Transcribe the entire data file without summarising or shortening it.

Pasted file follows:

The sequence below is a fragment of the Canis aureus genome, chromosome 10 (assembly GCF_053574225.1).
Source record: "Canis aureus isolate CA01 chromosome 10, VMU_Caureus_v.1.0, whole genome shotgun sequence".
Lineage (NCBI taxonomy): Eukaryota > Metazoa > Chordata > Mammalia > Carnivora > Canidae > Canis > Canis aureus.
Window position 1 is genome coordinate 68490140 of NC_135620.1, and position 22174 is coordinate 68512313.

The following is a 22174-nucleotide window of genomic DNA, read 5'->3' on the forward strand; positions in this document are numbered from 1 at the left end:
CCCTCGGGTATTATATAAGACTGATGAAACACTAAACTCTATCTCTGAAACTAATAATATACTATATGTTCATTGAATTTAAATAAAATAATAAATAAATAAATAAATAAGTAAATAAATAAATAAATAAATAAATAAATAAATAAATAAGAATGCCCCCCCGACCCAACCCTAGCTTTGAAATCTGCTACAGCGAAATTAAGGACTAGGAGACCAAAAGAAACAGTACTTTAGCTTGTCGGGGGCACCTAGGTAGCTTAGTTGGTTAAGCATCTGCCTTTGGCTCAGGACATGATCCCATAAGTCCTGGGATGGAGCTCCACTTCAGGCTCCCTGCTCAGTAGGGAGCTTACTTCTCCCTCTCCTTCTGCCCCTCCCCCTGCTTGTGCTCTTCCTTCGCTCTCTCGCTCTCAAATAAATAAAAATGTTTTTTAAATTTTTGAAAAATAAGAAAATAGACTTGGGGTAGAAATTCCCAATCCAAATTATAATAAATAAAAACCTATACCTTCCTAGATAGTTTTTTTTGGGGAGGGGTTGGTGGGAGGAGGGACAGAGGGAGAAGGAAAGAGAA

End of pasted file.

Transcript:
The sequence below is a fragment of the Canis aureus genome, chromosome 10 (assembly GCF_053574225.1).
Source record: "Canis aureus isolate CA01 chromosome 10, VMU_Caureus_v.1.0, whole genome shotgun sequence".
Lineage (NCBI taxonomy): Eukaryota > Metazoa > Chordata > Mammalia > Carnivora > Canidae > Canis > Canis aureus.
Window position 1 is genome coordinate 68490140 of NC_135620.1, and position 22174 is coordinate 68512313.

The following is a 22174-nucleotide window of genomic DNA, read 5'->3' on the forward strand; positions in this document are numbered from 1 at the left end:
CCCTCGGGTATTATATAAGACTGATGAAACACTAAACTCTATCTCTGAAACTAATAATATACTATATGTTCATTGAATTTAAATAAAATAATAAATAAATAAATAAATAAGTAAATAAATAAATAAATAAATAAATAAATAAATAAATAAGAATGCCCCCCCGACCCAACCCTAGCTTTGAAATCTGCTACAGCGAAATTAAGGACTAGGAGACCAAAAGAAACAGTACTTTAGCTTGTCGGGGGCACCTAGGTAGCTTAGTTGGTTAAGCATCTGCCTTTGGCTCAGGACATGATCCCATAAGTCCTGGGATGGAGCTCCACTTCAGGCTCCCTGCTCAGTAGGGAGCTTACTTCTCCCTCTCCTTCTGCCCCTCCCCCTGCTTGTGCTCTTCCTTCGCTCTCTCGCTCTCAAATAAATAAAAATGTTTTTTAAATTTTTGAAAAATAAGAAAATAGACTTGGGGTAGAAATTCCCAATCCAAATTATAATAAATAAAAACCTATACCTTCCTAGATAGTTTTTTTTGGGGAGGGGTTGGTGGGAGGAGGGACAGAGGGAGAAGGAAAGAGAA